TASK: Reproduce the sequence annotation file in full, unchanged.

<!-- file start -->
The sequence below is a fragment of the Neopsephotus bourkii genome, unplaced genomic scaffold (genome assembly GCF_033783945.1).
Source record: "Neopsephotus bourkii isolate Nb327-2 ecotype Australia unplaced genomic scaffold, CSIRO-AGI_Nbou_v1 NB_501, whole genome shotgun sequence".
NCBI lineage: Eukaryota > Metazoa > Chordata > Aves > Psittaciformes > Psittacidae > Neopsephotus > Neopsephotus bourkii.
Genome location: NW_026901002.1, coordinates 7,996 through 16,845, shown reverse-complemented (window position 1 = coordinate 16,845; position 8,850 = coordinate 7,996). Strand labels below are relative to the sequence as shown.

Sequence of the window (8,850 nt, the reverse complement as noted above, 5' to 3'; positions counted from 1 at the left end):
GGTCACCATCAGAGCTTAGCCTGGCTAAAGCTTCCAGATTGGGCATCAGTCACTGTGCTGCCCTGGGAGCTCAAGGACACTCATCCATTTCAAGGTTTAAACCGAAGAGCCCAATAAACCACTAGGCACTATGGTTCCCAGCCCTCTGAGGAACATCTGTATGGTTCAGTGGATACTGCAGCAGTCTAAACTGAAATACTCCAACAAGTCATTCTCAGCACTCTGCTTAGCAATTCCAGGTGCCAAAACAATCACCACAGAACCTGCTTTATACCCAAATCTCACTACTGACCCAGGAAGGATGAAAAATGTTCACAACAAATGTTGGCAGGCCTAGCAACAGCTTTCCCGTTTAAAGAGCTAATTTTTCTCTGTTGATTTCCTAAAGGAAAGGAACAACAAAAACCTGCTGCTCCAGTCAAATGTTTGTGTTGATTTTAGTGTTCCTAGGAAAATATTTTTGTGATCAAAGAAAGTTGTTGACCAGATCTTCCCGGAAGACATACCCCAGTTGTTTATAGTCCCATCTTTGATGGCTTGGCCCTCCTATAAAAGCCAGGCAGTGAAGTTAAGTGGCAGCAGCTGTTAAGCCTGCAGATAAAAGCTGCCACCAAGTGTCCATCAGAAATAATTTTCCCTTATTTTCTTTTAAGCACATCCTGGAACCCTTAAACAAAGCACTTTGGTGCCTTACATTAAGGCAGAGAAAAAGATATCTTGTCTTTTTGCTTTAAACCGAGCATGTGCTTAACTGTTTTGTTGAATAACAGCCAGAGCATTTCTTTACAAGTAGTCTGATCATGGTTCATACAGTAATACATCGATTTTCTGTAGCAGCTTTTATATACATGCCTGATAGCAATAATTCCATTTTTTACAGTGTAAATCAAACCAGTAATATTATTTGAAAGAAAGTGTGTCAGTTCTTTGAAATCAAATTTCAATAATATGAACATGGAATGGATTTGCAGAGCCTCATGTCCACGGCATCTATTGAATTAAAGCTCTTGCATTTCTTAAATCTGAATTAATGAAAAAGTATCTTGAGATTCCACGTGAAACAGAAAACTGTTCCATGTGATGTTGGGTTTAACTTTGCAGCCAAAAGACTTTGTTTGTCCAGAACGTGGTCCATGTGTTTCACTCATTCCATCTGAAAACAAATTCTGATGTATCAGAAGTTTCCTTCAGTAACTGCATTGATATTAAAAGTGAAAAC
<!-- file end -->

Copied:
The sequence below is a fragment of the Neopsephotus bourkii genome, unplaced genomic scaffold (genome assembly GCF_033783945.1).
Source record: "Neopsephotus bourkii isolate Nb327-2 ecotype Australia unplaced genomic scaffold, CSIRO-AGI_Nbou_v1 NB_501, whole genome shotgun sequence".
NCBI lineage: Eukaryota > Metazoa > Chordata > Aves > Psittaciformes > Psittacidae > Neopsephotus > Neopsephotus bourkii.
Genome location: NW_026901002.1, coordinates 7,996 through 16,845, shown reverse-complemented (window position 1 = coordinate 16,845; position 8,850 = coordinate 7,996). Strand labels below are relative to the sequence as shown.

Sequence of the window (8,850 nt, the reverse complement as noted above, 5' to 3'; positions counted from 1 at the left end):
GGTCACCATCAGAGCTTAGCCTGGCTAAAGCTTCCAGATTGGGCATCAGTCACTGTGCTGCCCTGGGAGCTCAAGGACACTCATCCATTTCAAGGTTTAAACCGAAGAGCCCAATAAACCACTAGGCACTATGGTTCCCAGCCCTCTGAGGAACATCTGTATGGTTCAGTGGATACTGCAGCAGTCTAAACTGAAATACTCCAACAAGTCATTCTCAGCACTCTGCTTAGCAATTCCAGGTGCCAAAACAATCACCACAGAACCTGCTTTATACCCAAATCTCACTACTGACCCAGGAAGGATGAAAAATGTTCACAACAAATGTTGGCAGGCCTAGCAACAGCTTTCCCGTTTAAAGAGCTAATTTTTCTCTGTTGATTTCCTAAAGGAAAGGAACAACAAAAACCTGCTGCTCCAGTCAAATGTTTGTGTTGATTTTAGTGTTCCTAGGAAAATATTTTTGTGATCAAAGAAAGTTGTTGACCAGATCTTCCCGGAAGACATACCCCAGTTGTTTATAGTCCCATCTTTGATGGCTTGGCCCTCCTATAAAAGCCAGGCAGTGAAGTTAAGTGGCAGCAGCTGTTAAGCCTGCAGATAAAAGCTGCCACCAAGTGTCCATCAGAAATAATTTTCCCTTATTTTCTTTTAAGCACATCCTGGAACCCTTAAACAAAGCACTTTGGTGCCTTACATTAAGGCAGAGAAAAAGATATCTTGTCTTTTTGCTTTAAACCGAGCATGTGCTTAACTGTTTTGTTGAATAACAGCCAGAGCATTTCTTTACAAGTAGTCTGATCATGGTTCATACAGTAATACATCGATTTTCTGTAGCAGCTTTTATATACATGCCTGATAGCAATAATTCCATTTTTTACAGTGTAAATCAAACCAGTAATATTATTTGAAAGAAAGTGTGTCAGTTCTTTGAAATCAAATTTCAATAATATGAACATGGAATGGATTTGCAGAGCCTCATGTCCACGGCATCTATTGAATTAAAGCTCTTGCATTTCTTAAATCTGAATTAATGAAAAAGTATCTTGAGATTCCACGTGAAACAGAAAACTGTTCCATGTGATGTTGGGTTTAACTTTGCAGCCAAAAGACTTTGTTTGTCCAGAACGTGGTCCATGTGTTTCACTCATTCCATCTGAAAACAAATTCTGATGTATCAGAAGTTTCCTTCAGTAACTGCATTGATATTAAAAGTGAAAAC